The American Evaluation Association is celebrating p2i Week with AEA members who have used our Potent Presentations Initiative. The contributions all this week to aea365 come from members who have used p2i strategies in their presentations. Do you have questions, concerns, kudos, or content to extend this aea365 contribution? Please add them in the comments section for this post on the aea365 webpage so that we may enrich our community of practice. Would you like to submit an aea365 Tip? Please send a note of interest to aea365@eval.org. aea365 is sponsored by the American Evaluation Association and provides a Tip-a-Day by and for evaluators.

Related posts:

  1. Stephanie Evergreen on the Potent Presentations Initiative Website
  2. Stephanie Evergreen on p2i at Eval12
  3. Susan Kistler on the (Mostly) Joys of Using (Free) Haiku Deck to Make Gorgeous Slides

Responsibility, legitimacy, morality: Chinese humanitarianism in historical perspective

ODI general feed - Tue, 09/02/2014 - 00:00
China’s rising economic power has meant that it is now playing a bigger role in humanitarian aid. However there is widespread belief that China does not always adhere to established humanitarian norms and practices. This working paper examines how China’s cultural heritage has shaped the country’s approach to humanitarian action throughout history.
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The 'Chinese way'? The evolution of Chinese humanitarianism

ODI general feed - Tue, 09/02/2014 - 00:00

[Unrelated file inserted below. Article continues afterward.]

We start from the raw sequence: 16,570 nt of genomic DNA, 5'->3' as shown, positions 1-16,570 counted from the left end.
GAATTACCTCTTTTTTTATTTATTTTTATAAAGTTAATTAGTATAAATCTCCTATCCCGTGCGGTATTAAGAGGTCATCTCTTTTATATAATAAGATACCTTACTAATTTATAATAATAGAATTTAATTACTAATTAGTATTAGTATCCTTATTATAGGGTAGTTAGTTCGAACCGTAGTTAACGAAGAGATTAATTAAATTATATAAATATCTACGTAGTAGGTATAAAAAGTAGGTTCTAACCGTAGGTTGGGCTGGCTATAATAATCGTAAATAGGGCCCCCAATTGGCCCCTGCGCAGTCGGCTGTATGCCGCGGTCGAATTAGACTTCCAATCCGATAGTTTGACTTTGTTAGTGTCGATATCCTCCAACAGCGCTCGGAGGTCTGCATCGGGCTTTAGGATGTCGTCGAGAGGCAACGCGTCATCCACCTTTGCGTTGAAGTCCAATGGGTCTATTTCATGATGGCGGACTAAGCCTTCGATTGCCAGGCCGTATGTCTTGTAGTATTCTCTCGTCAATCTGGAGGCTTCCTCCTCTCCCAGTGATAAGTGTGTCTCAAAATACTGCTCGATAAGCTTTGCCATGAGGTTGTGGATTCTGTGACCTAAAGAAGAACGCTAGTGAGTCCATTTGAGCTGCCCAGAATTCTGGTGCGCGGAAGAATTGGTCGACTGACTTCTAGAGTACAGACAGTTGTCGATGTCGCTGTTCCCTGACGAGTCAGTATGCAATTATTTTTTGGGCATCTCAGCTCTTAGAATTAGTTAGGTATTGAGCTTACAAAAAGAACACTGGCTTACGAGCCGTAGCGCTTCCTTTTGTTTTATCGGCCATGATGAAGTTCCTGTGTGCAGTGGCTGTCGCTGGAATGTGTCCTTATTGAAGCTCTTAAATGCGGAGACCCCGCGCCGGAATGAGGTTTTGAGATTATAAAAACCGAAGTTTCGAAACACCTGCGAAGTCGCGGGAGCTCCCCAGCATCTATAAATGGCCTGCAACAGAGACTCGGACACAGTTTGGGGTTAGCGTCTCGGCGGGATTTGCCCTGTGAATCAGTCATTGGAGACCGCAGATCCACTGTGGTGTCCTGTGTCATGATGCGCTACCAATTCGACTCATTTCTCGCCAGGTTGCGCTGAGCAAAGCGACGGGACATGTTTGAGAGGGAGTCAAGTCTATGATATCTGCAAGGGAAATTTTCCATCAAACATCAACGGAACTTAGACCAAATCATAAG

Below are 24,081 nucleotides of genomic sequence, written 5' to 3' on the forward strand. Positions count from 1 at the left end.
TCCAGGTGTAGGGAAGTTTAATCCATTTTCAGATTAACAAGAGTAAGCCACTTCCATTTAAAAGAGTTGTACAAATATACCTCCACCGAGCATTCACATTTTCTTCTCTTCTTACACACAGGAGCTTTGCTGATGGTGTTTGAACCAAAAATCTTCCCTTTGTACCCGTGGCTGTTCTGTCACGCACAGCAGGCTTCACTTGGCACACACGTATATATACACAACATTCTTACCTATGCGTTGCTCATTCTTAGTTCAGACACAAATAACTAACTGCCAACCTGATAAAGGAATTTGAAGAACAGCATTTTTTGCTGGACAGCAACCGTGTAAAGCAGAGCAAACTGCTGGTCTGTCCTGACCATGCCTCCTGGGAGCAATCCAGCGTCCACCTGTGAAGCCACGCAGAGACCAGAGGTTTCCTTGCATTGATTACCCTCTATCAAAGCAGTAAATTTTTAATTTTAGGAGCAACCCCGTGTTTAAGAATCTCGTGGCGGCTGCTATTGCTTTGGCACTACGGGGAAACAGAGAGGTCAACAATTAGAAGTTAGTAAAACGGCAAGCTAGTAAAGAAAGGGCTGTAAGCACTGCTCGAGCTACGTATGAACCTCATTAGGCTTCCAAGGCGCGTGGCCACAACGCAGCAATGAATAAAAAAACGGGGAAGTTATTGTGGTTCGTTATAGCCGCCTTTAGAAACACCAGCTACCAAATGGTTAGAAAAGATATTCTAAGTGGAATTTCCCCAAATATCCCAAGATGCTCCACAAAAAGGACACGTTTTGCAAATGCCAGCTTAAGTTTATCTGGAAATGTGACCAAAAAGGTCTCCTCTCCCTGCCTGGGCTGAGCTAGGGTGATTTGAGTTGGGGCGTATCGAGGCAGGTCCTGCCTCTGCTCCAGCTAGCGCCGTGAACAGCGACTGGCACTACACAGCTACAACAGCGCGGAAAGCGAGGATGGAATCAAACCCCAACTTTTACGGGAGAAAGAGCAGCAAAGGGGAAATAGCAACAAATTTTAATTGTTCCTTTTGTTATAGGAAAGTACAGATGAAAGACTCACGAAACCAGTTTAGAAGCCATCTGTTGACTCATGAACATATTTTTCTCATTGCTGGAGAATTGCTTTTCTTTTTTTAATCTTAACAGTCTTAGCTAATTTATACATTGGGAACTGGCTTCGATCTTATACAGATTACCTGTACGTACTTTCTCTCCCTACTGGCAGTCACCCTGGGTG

China’s rising economic power has meant that it is now playing a bigger role in humanitarian aid. This policy brief examines the history and cultural values at the heart of China’s approach to humanitarianism and the ways to address existing gaps between China and other humanitarian actors.
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p2i Week: Taj Carson on Hacking the Ignite Presentation Format

American Evaluation Association 365 Blog - Mon, 09/01/2014 - 13:14

I’m Taj Carson and I’m the CEO of CRC, where we help organizations to tell their stories using data and data visualization. Last year, the Data Visualization & Reporting TIG hosted an Ignite session at the annual conference. I knew our work in mapping, including the development of the Baltimore DataMind, would be a great way to introduce people to the beauty and wonder of maps. The Ignite format involves a five minute presentation, using only 20 slides. That means I had better get to the point quickly.

Lessons Learned: Trying to be funny (haha) makes you feel funny (strange). I rehearsed my presentation and co-wrote it with two colleagues, Sheila Matano and Jill Scheibler. We laughed so hard making this presentation. But the whole time I kept saying “What if WE think it’s funny, but no one else does? What if other people don’t get it?” Trying to do a dynamic presentation in a new format is scary. Lucky for me the other evaluators in the room liked it as much as we did.

Hot Tips: Practice like your life depends on it. I practiced my Ignite presentation so many times that I had it unintentionally (but not robotically) memorized.

  • Figure out what you want to say, what’s your message? For me it was to convey our enthusiasm and excitement about maps and mapping data and to show others how beautiful that can be, while making them laugh at the same time. We wanted to be funny and irreverent because that’s how we roll here at CRC, so it was a good fit for us, and entertaining for the audience.
  • No more than a handful of words per slide! Words are over-rated. Seriously, don’t read your slides. Doing this in a regular presentation is bad enough, you will be shunned if you do this (or have giant tables full of tiny numbers) in an Ignite presentation.
  • Use the opportunity to show, not tell, what you want to say. We showed good maps and bad maps. We mocked the bad maps and pointed out why the good maps were so easy to understand.